To take tractor-trailer trucks off the roads, Ukrzaliznytsia plans to offer shippers the option of sending semi-trailers to the EU on flatbed wagons, Volodymyr Zhmak, the railroad’s CEO, tells Mintrans news site. A semi-trailer is a trailer without a front axle and without the tractor. By hauling semi-trailers across borders, Zhmak said the railroad would cut the wear and tear on roads, reduce lines at border posts, and ease the problem of Poland restricting permits for Ukrainian truckers.

Five or six “large domestic and foreign investors are ready to participate” in leasing some of Ukraine’s busiest rail stations, Alexander Pertsovsky, head of UZ’s ‘Passenger Company,’ tells Mintrans. After holding conference calls with investors, UZ is preparing concession agreements, with the advice of the World Bank’s International Finance Corporation. There are seven stations that are to be leased in concession: the main passenger stations of Kyiv, Kharkiv and Dnipro, and Chop, Khmelnytsky, Mykolaiv and Vinnytsia. UZ predicts it will make $2 million a year from concession payments. At smaller stations, rental spaces for ATMs, snack bars and shops are to be leased through ProZorro.Sales, he said.

Thefts of parts from private company wagons in UZ workshops has become so bad that Lemtrans has started painting its removable parts a signature lemon yellow, reported Rail.Insider. Lemtrans, the owner of the largest private fleet of freight wagons in Ukraine, also uses GPS technology to track cars. Through August, thieves hit their wagons more than 400 times. Quadro Center, another major shipper, said thieves have stolen parts from one quarter of the company’s fleet since 2019. Last month alone, UZ reported 1,156 cases of thefts of parts from freight wagons.

VR Capital, the London-based emerging markets hedge fund, is pursuing litigation against Ukrzaliznytsia over a $300 million package of defaulted loans that VR acquired two years ago at auction from Russian lender Prominvestbank, reports Reorg Research, a London financial intelligence provider. The loans had an initial principal of $153 million, but since they matured in 2015 and 2016, the accumulated fees, penalties and interest have risen to an almost equal amount. Reporter Jack Laurenson wrote that UZ has entered into talks with VR and recognizes that VR now holds the debt.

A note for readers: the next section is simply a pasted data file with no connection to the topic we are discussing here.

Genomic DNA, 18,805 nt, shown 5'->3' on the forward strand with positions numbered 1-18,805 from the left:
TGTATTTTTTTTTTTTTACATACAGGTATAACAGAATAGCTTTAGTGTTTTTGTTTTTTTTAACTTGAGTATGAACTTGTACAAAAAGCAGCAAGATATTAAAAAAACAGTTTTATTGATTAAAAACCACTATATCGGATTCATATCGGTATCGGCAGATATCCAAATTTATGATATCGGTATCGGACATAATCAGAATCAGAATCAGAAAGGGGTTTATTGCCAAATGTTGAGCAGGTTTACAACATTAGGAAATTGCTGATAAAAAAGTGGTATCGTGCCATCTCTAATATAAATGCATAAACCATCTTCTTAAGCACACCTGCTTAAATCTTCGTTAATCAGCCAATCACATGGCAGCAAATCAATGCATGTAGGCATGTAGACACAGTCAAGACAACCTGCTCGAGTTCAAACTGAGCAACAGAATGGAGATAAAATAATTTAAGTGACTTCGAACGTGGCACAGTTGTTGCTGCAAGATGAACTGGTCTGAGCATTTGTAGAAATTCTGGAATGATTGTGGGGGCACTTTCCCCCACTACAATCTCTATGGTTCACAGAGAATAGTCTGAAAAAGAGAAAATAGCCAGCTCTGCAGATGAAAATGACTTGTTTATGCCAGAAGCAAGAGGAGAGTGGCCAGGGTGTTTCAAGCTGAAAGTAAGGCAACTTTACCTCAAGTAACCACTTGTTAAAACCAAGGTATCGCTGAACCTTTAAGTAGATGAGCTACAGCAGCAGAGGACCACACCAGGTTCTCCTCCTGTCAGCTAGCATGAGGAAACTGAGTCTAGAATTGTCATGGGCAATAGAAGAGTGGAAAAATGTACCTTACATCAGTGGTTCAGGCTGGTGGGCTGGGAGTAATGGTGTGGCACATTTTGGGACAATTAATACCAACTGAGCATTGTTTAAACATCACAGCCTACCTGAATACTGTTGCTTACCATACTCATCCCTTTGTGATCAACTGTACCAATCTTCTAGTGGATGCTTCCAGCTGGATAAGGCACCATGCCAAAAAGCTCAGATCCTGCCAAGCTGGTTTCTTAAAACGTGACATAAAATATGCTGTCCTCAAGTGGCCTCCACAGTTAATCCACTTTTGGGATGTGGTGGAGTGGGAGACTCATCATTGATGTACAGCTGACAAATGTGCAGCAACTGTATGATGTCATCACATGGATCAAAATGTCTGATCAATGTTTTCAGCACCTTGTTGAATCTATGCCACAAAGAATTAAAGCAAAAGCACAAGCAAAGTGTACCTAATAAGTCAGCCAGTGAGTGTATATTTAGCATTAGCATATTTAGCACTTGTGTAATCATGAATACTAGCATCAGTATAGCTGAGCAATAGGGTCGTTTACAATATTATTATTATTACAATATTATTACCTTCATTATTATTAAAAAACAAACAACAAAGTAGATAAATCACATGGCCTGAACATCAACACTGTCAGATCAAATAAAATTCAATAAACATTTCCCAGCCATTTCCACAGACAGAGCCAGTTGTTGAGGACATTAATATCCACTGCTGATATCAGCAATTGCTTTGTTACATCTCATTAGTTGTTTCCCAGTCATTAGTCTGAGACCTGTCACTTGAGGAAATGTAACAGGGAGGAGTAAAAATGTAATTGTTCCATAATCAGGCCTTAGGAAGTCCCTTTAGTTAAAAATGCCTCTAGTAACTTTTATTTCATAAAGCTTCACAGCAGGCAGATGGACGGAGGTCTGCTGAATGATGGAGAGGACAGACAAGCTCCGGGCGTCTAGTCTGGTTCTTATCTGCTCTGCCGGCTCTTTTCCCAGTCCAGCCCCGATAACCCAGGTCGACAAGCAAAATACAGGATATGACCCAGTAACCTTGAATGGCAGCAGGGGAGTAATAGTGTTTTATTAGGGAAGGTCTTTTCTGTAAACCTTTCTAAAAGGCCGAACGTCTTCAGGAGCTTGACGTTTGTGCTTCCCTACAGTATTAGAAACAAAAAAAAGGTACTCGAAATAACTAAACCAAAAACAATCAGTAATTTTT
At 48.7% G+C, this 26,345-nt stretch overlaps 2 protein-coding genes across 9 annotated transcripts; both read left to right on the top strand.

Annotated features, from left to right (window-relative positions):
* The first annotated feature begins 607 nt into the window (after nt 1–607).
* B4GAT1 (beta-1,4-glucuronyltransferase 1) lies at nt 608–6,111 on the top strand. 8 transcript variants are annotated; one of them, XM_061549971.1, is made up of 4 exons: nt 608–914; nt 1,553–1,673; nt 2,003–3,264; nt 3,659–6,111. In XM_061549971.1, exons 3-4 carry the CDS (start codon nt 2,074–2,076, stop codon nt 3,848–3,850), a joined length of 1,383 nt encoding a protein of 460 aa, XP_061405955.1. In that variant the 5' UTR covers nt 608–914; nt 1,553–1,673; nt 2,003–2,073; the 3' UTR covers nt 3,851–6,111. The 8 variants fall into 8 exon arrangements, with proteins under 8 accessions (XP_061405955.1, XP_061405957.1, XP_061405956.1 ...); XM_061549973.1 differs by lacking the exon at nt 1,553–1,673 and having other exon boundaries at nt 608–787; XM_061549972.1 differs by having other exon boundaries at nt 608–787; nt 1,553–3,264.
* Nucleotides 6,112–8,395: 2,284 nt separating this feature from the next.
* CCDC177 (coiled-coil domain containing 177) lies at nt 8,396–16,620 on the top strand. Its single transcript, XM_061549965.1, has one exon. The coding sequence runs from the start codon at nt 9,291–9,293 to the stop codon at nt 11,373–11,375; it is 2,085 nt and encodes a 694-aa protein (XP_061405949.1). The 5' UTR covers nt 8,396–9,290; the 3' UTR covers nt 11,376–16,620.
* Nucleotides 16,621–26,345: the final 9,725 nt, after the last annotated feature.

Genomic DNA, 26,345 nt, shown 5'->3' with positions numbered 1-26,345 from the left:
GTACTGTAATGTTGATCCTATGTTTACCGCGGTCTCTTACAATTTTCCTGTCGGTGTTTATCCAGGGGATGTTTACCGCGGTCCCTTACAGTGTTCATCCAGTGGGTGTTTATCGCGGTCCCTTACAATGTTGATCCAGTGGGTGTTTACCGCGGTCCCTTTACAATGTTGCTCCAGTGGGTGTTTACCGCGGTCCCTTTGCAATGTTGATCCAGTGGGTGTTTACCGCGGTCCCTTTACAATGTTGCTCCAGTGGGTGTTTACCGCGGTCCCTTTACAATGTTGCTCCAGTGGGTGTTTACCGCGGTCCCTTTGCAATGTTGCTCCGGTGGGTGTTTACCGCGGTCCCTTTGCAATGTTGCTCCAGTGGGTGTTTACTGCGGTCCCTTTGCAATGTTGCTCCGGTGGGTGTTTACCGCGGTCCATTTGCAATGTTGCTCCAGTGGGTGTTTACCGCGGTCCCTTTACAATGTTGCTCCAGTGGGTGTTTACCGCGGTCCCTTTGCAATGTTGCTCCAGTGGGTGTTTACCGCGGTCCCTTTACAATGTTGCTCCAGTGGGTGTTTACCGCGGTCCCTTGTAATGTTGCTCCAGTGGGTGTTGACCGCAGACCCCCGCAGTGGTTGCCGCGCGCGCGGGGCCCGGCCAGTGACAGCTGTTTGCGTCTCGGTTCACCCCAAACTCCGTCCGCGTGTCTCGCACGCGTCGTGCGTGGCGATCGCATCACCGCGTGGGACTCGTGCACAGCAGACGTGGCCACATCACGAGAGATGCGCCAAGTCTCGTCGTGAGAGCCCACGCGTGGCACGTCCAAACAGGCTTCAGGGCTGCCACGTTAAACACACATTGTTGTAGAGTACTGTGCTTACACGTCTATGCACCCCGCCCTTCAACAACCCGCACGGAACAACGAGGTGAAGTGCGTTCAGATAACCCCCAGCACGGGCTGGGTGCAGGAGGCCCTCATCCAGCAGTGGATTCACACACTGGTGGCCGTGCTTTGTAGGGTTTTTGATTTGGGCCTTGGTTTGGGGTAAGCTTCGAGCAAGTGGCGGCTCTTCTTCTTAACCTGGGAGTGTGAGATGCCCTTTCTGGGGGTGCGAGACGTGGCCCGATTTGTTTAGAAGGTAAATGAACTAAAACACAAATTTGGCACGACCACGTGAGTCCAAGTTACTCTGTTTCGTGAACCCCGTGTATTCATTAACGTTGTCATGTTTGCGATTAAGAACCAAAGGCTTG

In the first quarter of 2021, DTEK Energy will launch Ukraine’s first industrial-scale energy storage system project, DTEK CEO Maksym Timchenko announced last week. US company Honeywell is building with DTEK a 1 MW energy storage system based on lithium-ion batteries, near DTEK’s Zaporizhia Power Plant. Energy storage is seen as a key to balancing the peaks and low of solar power.

With demand high for lithium for batteries, Gosgeonadr, the state Geology Service, is trying to conduct a public, online auction of two deposits – a 40-hectare site in Donetsk region and a 300-hectare site in Kirovohrad region. “However, there are attempts through the courts to disrupt open electronic bidding,” Roman Opimakh, head of Gosgeonadr, writes on Facebook. “This is in order not to pay a fair price set by open competitive bidding.” Noting that the Donetsk site may have 13.5 million tons of lithium ore, he writes: “There is a significant demand for the ‘metals of the future’ in the world market – and this includes lithium.”

The Prosecutor General’s Office yesterday charged Oleksandr Tupytsky, chairman of the Constitutional Court, with bribing a witness to make him give false testimony. The charge comes one week after Radio Svoboda posted audiotapes in which Tupytsky tried to dissuade a Donetsk businessman from testifying against another controversial judge, Viktor Tatkov.

The Cabinet of Ministers approved yesterday seven production-sharing agreements with private and state companies for the production of oil and gas. Only one foreign company is involved – Houston-based Aspect Energy, a business in partnership with Sigma Bleyzer. A Canadian company, Vermilion Energy, dropped out in November, citing low oil and gas prices. Companies have until January 7 2021 to sign their agreements.

Ukraine’s biggest ski resort Bukovel is fully booked through the New Year’s holidays, Reuters reports from the Carpathians. With EU skis closed or inaccessible to Ukrainian tourists, Bukovel is jammed. The resort, which covers five mountains, usually draws 2 million visitors in the winter. Unlike some other European countries, Ukraine has not imposed any restrictions on travel within the country.

Editor’s Note: It’s Bukovel in a nutshell. If readers wonder why retail sales are up, foreign reserves are up, foreign trade is almost balanced, and the hryvnia is strong, the answer can be seen on the crowded ski slopes of Bukovel. Cooped up because of corona, Ukrainians have a hard time traveling outside the country this winter. So, money that would be spent in the Alps or the Dolomites is rolling through the Carpathians. One legacy of Covid may be more international standard hotels, roads and airports for Ukrainians who want to vacation at home. With Best Regards, Jim Brooke